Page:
“Victor D. Cha, an academic who served in the George W. Bush administration, raised his concerns with National Security Council officials over their consideration of a limited strike on the North aimed at sending a message without sparking a wider war — a risky concept known as a ‘bloody nose’ strategy.”

South Korea Wonders Why Trump Is Attacking Them

“South Korea’s president tried late Sunday to dismiss talk of a dispute between Seoul and Washington over how to deal with North Korea following its sixth nuclear test, after President Trump criticized the South Korean approach as ‘appeasement,'” the Washington Post reports.

“Moon Jae-in’s office said that his government would continue to work towards peaceful denuclearization after tweets and actions from Trump that have left South Koreans scratching their heads at why the American president is attacking an ally at such a sensitive time.”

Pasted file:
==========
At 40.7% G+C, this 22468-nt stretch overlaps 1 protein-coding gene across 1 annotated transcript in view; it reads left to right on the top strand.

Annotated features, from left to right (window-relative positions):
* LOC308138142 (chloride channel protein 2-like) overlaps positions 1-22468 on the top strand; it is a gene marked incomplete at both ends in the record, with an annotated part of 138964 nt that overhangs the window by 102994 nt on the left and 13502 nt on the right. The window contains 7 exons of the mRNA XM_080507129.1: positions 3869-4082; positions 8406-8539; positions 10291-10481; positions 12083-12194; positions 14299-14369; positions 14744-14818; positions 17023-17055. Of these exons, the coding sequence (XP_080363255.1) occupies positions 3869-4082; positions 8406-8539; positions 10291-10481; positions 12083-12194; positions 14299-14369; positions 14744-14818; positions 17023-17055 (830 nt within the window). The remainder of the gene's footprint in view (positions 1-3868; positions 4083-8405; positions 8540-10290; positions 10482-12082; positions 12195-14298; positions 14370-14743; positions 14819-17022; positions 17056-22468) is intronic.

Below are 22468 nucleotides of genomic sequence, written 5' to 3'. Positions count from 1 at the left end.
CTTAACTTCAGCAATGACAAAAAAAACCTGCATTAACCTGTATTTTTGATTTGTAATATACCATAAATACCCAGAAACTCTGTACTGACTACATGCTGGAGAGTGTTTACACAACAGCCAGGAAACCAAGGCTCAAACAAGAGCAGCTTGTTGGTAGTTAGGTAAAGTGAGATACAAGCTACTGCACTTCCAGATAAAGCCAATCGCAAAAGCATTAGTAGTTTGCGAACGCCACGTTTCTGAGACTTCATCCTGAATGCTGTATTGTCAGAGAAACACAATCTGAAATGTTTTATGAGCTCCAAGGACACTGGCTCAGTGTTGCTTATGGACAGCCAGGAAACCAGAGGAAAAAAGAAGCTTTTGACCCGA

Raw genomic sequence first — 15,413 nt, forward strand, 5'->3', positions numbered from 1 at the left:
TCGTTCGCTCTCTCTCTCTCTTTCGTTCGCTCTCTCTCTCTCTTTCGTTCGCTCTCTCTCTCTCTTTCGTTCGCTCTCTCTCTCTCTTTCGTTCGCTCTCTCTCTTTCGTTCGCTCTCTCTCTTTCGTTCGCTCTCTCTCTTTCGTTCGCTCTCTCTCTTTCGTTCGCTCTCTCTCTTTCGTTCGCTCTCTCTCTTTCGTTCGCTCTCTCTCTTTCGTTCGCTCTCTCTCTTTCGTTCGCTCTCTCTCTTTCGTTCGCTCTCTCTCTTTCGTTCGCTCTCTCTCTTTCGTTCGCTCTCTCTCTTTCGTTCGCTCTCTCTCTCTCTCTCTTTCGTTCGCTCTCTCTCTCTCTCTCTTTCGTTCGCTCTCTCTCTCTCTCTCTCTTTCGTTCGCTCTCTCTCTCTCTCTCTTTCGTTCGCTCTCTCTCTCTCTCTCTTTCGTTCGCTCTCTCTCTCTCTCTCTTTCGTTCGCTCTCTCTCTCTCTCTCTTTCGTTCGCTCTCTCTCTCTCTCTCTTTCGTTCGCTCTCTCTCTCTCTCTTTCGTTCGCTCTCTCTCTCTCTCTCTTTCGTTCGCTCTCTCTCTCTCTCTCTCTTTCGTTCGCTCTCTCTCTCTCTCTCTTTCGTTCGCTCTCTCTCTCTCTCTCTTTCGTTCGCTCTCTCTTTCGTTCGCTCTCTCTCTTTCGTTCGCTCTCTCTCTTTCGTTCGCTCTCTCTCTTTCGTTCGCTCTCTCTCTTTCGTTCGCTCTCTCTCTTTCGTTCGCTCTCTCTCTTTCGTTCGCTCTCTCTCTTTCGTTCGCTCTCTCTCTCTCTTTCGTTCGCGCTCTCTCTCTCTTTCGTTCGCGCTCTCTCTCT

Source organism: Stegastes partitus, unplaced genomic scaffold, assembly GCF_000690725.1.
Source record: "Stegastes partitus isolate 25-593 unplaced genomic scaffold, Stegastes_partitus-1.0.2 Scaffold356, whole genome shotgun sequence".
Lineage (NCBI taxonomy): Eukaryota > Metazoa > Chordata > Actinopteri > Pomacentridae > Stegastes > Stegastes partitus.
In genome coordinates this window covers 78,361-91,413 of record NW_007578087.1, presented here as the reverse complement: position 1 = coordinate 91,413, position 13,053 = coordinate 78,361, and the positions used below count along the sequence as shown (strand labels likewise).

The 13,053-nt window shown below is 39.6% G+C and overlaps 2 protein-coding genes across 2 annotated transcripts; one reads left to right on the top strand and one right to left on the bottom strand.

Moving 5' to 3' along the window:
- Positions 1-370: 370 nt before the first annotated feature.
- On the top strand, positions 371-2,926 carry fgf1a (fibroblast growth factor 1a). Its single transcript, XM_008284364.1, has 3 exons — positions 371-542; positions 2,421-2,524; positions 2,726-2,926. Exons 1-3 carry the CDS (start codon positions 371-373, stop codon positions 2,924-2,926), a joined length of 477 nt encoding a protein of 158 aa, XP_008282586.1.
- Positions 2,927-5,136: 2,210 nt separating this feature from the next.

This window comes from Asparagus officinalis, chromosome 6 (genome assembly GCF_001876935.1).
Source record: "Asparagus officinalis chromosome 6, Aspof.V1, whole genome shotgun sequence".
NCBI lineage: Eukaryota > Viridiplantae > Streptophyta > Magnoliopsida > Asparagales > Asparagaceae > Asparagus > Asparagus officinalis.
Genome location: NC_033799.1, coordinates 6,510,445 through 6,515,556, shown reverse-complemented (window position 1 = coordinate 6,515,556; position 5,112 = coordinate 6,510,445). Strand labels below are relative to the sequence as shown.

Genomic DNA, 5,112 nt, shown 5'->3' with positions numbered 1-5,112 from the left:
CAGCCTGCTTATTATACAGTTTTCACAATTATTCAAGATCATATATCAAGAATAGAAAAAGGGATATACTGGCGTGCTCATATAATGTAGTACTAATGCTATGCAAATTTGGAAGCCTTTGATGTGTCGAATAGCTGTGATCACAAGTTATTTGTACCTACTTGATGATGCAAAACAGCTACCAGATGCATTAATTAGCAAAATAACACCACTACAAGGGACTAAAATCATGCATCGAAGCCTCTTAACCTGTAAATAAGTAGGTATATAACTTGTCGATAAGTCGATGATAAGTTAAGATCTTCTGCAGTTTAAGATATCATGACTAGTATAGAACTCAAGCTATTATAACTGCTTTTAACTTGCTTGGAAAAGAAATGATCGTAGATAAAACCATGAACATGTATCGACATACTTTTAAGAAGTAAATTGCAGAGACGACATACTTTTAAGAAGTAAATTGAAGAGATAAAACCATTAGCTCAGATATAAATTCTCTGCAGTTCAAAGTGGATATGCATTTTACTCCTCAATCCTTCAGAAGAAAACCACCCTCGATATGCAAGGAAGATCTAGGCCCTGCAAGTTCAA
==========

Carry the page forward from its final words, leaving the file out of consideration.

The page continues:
Observed former State Department official David Straub: “Opinion polls show South Koreans have one of the lowest rates of regard for Trump in the world and they don’t consider him to be a reasonable person. In fact, they worry he’s kind of nuts, but they still want the alliance.”

Trump Mulls Ending South Korea Trade Pact

President Trump is considering withdrawing from the U.S.-Korea Free Trade Agreement, sources tell Axios.

“Administration sources have cautioned that no decision has been made, but the leaking of these deliberations has startled many in the U.S. business and pro-trade communities, who were under the impression that KORUS withdrawal was not in the cards for 2017.”

“More than $100 billion of annual trade between U.S. and Korea in goods — and billions more in services — hangs in the balance as Trump weighs this decision. Withdrawing from the trade deal would also damage relations between the U.S. and a key ally in Asia at the same moment the North Korean threat is escalating to historic proportions.”

Trump Still Has No Ambassador to South Korea